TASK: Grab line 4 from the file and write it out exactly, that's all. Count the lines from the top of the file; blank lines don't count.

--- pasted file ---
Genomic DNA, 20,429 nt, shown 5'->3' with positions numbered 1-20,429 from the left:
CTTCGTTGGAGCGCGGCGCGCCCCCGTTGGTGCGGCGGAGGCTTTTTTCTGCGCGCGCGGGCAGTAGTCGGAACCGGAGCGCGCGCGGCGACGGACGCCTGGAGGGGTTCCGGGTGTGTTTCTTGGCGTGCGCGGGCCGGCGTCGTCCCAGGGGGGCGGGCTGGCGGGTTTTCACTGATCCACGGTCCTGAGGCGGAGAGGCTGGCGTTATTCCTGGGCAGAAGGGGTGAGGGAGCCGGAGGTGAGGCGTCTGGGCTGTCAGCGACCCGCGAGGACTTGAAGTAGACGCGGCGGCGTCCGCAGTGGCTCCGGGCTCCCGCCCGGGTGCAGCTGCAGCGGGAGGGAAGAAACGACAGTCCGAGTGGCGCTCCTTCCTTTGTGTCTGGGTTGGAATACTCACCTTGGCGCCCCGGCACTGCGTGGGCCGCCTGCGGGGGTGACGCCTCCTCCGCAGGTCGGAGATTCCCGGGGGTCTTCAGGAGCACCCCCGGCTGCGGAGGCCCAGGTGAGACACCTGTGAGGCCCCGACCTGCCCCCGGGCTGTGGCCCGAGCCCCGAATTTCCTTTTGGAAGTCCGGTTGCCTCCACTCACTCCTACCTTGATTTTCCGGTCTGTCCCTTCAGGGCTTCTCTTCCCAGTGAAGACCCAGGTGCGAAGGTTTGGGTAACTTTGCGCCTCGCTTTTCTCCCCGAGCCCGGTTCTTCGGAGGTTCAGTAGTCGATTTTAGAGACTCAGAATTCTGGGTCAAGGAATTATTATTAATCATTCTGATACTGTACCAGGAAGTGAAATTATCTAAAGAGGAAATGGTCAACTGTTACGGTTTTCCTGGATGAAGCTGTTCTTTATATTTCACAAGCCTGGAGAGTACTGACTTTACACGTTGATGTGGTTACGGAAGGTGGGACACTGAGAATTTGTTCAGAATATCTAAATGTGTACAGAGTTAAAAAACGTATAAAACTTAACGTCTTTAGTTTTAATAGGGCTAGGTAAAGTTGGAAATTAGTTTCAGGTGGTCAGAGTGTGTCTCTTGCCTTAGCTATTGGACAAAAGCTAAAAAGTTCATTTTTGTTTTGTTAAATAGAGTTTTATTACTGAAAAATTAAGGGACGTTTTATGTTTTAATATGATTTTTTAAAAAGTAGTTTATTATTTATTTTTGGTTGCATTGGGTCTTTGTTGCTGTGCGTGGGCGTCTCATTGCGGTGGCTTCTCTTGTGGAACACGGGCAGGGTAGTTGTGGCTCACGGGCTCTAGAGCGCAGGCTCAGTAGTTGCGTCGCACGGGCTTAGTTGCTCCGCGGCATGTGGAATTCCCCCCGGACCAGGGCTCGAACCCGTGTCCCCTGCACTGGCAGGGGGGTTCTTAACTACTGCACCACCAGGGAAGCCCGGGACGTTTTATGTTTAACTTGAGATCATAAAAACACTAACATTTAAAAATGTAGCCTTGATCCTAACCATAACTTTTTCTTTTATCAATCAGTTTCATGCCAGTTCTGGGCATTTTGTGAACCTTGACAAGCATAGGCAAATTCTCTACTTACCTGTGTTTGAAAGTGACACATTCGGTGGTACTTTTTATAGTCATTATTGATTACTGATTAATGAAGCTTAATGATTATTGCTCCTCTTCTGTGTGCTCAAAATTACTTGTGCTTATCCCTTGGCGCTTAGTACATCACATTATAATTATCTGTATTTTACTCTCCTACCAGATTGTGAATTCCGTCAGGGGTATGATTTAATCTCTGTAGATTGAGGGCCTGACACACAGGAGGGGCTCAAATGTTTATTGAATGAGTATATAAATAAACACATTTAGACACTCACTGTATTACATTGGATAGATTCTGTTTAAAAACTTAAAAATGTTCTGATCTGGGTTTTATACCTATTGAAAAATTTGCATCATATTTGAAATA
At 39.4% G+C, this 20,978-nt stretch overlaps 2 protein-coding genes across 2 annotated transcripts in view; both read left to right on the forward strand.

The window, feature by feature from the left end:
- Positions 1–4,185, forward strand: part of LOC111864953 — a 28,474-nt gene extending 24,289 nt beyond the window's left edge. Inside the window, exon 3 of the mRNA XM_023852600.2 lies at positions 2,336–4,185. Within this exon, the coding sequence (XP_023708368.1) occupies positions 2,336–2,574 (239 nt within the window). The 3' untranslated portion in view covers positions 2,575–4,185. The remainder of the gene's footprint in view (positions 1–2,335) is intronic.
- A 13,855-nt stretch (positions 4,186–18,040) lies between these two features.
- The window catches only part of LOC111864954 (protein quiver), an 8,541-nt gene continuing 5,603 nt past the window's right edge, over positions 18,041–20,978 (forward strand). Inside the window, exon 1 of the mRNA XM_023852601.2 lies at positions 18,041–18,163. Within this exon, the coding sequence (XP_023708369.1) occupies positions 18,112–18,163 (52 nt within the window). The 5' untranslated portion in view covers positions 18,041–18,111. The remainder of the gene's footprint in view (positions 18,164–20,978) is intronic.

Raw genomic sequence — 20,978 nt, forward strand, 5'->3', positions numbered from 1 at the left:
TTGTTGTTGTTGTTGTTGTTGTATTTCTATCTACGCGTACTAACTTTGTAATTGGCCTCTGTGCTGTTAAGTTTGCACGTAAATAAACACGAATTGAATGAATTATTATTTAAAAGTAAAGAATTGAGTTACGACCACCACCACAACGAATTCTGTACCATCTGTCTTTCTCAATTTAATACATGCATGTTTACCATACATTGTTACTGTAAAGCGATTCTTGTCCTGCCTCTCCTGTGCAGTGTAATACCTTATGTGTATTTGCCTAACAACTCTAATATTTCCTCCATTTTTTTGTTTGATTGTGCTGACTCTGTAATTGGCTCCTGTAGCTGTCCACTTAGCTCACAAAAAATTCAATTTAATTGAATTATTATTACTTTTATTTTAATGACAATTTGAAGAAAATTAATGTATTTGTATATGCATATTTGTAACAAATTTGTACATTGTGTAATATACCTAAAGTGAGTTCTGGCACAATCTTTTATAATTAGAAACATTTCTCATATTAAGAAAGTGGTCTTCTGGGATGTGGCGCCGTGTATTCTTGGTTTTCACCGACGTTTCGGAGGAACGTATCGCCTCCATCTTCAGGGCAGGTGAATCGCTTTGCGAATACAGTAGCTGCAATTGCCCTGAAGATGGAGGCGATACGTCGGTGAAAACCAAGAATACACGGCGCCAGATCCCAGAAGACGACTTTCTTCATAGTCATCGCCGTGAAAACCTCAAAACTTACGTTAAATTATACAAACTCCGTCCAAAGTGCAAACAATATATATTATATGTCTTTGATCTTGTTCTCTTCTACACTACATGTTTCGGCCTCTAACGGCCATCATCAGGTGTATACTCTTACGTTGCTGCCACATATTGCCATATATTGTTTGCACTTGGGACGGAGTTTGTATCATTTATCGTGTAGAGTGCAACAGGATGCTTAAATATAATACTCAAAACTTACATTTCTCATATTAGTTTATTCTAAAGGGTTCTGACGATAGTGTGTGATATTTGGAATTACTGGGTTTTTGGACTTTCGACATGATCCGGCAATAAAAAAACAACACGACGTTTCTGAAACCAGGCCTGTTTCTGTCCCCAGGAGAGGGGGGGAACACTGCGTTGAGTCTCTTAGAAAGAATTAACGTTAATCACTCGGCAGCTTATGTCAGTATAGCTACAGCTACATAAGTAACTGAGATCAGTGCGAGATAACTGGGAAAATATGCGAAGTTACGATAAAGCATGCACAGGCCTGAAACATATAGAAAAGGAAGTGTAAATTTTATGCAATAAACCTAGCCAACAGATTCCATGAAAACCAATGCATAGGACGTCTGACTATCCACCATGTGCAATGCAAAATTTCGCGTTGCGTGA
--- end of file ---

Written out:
The window, feature by feature from the left end: